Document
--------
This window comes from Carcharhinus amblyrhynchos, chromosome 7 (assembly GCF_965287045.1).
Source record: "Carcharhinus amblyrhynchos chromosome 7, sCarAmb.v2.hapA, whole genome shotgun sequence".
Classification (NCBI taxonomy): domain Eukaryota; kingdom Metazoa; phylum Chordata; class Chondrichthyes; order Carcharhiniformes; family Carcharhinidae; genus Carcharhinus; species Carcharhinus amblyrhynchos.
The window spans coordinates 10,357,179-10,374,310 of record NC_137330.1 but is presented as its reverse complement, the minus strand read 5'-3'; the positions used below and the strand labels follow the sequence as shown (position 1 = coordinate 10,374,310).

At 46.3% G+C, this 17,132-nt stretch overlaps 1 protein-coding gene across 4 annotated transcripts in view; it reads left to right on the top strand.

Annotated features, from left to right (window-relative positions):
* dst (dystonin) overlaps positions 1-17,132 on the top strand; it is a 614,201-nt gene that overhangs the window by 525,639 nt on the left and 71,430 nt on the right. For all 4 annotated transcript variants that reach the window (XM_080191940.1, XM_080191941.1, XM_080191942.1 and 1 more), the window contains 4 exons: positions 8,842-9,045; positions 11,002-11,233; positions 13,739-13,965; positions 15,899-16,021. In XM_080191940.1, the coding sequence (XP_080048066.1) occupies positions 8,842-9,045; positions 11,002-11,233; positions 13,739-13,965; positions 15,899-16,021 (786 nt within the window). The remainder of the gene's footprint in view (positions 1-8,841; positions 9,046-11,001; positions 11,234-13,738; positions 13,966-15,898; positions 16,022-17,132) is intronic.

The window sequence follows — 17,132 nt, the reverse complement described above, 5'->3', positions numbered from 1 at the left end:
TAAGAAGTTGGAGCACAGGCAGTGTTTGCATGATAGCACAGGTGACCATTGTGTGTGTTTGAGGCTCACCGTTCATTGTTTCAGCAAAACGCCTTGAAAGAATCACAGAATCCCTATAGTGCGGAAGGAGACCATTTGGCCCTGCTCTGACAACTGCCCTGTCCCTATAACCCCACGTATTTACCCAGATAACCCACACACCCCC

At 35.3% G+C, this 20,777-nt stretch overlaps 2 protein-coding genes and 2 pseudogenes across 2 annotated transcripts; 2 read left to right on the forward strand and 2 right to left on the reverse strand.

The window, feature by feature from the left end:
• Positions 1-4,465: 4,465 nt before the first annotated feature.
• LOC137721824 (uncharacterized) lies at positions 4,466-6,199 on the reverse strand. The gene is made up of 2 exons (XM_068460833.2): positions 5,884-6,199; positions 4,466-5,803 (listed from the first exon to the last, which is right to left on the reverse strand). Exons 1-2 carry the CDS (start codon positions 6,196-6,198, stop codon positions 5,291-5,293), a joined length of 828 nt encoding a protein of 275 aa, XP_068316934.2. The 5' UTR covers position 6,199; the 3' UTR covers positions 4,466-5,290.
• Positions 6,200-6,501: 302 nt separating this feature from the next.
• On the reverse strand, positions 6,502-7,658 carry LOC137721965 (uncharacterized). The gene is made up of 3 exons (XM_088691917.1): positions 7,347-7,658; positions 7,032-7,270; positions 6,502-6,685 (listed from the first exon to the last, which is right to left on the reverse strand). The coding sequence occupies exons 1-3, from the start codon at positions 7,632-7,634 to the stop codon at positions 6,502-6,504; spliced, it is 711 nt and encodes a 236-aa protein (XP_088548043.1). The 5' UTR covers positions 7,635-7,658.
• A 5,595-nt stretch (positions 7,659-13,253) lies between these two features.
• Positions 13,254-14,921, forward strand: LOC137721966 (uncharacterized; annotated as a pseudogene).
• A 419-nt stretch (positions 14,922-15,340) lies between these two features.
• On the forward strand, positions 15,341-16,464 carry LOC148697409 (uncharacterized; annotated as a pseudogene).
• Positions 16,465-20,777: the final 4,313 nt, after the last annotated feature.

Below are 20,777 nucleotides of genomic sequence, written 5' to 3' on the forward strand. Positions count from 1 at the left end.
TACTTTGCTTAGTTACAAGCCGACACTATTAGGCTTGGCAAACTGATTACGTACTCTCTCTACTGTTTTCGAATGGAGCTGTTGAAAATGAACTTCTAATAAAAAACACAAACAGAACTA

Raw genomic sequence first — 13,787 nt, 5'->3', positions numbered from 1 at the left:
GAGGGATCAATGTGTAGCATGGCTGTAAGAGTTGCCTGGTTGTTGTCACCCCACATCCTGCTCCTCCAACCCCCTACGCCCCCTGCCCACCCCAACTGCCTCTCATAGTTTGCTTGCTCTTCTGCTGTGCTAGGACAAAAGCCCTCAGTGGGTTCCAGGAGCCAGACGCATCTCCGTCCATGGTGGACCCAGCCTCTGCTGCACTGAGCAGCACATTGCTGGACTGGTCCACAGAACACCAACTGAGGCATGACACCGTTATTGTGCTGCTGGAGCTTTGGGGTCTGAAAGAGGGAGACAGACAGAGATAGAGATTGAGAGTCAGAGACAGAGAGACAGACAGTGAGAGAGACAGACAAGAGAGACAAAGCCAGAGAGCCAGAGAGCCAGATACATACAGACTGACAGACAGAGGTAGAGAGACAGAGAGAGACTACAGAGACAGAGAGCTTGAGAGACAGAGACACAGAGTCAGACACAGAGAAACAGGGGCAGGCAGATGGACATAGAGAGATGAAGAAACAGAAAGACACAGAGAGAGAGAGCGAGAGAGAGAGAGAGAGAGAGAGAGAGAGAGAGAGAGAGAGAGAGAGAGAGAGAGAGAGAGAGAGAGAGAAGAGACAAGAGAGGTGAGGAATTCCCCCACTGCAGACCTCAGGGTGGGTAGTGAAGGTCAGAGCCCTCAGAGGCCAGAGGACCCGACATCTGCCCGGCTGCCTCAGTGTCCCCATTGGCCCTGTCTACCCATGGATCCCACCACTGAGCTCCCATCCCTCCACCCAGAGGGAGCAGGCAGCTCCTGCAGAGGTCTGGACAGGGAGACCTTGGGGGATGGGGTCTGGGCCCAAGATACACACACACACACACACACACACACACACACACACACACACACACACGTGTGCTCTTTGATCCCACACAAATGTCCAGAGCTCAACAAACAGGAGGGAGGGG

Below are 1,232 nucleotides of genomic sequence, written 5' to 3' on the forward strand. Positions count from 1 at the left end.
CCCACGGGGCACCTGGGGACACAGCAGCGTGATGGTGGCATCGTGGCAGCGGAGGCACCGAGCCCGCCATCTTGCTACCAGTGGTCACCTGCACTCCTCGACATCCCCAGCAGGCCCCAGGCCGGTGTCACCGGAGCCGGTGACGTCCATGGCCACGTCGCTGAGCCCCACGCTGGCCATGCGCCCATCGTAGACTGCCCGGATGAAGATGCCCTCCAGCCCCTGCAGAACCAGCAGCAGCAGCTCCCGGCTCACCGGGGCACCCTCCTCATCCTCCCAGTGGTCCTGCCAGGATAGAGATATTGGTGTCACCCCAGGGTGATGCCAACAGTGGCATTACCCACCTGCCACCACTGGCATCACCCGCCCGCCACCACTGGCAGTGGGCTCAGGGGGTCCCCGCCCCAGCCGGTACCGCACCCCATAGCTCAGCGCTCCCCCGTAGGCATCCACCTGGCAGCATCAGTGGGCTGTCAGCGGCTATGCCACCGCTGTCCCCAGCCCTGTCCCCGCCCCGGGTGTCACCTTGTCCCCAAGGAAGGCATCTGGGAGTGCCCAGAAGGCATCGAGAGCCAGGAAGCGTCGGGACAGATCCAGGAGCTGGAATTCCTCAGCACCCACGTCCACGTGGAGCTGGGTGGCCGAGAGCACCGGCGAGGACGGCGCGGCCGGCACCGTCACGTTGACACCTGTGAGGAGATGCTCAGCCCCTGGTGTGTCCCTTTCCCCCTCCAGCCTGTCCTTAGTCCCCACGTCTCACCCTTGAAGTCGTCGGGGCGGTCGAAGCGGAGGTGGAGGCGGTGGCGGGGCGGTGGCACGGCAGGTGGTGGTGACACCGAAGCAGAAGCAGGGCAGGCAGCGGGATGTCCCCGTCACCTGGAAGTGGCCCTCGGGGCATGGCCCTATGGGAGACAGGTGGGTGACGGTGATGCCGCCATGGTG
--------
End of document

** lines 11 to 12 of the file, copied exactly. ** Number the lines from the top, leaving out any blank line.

The window, feature by feature from the left end:
• Positions 1-4,465: 4,465 nt before the first annotated feature.